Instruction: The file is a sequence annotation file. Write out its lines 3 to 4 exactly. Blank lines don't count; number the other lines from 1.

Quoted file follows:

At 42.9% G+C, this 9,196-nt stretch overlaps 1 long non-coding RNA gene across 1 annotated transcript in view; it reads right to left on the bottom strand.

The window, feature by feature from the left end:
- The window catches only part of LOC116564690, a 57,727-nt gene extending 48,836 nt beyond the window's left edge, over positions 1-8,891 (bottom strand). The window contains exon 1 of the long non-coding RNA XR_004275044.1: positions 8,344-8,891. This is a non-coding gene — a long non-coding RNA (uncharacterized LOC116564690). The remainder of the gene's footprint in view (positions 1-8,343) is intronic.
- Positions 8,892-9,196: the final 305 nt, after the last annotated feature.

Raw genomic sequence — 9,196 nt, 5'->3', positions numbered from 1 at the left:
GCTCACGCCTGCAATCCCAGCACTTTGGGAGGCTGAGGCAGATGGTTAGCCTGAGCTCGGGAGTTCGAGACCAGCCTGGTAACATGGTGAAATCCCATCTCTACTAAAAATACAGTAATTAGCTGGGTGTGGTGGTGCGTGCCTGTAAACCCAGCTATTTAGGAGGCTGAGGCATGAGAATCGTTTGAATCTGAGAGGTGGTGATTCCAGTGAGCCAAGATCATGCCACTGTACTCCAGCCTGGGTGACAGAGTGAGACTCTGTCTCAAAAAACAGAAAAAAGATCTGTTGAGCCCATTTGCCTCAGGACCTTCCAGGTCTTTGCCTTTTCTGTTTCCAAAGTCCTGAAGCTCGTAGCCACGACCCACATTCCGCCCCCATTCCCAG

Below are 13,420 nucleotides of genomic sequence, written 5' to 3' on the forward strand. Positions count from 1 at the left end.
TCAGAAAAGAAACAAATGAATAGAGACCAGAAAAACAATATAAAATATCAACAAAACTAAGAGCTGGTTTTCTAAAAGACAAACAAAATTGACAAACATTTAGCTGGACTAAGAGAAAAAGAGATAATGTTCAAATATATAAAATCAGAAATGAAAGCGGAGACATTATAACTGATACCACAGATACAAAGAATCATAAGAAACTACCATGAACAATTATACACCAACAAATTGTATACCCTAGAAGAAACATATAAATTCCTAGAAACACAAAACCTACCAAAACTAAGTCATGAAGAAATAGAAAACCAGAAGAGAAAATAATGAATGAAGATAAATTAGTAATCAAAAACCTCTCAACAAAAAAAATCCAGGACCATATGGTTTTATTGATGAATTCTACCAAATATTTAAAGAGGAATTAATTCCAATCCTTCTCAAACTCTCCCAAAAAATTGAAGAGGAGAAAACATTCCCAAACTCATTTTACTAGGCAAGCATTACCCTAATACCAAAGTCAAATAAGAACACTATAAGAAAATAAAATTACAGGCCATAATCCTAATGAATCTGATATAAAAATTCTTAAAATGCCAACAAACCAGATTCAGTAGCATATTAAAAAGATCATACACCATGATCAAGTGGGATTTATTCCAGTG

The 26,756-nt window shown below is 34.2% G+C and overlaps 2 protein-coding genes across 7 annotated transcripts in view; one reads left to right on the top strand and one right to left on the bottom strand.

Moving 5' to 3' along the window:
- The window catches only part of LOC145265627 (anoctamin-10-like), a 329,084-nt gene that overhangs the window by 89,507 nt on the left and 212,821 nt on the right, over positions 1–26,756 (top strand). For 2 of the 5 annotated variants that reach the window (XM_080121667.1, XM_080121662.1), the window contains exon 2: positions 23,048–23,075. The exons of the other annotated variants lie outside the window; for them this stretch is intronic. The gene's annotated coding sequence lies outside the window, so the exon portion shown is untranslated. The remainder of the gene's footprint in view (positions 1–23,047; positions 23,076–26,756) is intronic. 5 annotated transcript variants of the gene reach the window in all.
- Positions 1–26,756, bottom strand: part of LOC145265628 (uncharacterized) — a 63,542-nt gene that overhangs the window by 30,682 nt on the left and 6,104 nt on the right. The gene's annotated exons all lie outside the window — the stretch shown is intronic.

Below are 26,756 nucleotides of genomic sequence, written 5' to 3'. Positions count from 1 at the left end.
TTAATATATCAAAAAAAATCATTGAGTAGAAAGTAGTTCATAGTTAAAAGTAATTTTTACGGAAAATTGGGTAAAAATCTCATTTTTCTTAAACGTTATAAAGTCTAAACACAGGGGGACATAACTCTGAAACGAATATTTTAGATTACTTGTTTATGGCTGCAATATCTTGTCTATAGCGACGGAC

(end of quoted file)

- The window catches only part of LOC116564690, a 57,727-nt gene extending 48,836 nt beyond the window's left edge, over positions 1-8,891 (bottom strand). The window contains exon 1 of the long non-coding RNA XR_004275044.1: positions 8,344-8,891. This is a non-coding gene — a long non-coding RNA (uncharacterized LOC116564690). The remainder of the gene's footprint in view (positions 1-8,343) is intronic.
- Positions 8,892-9,196: the final 305 nt, after the last annotated feature.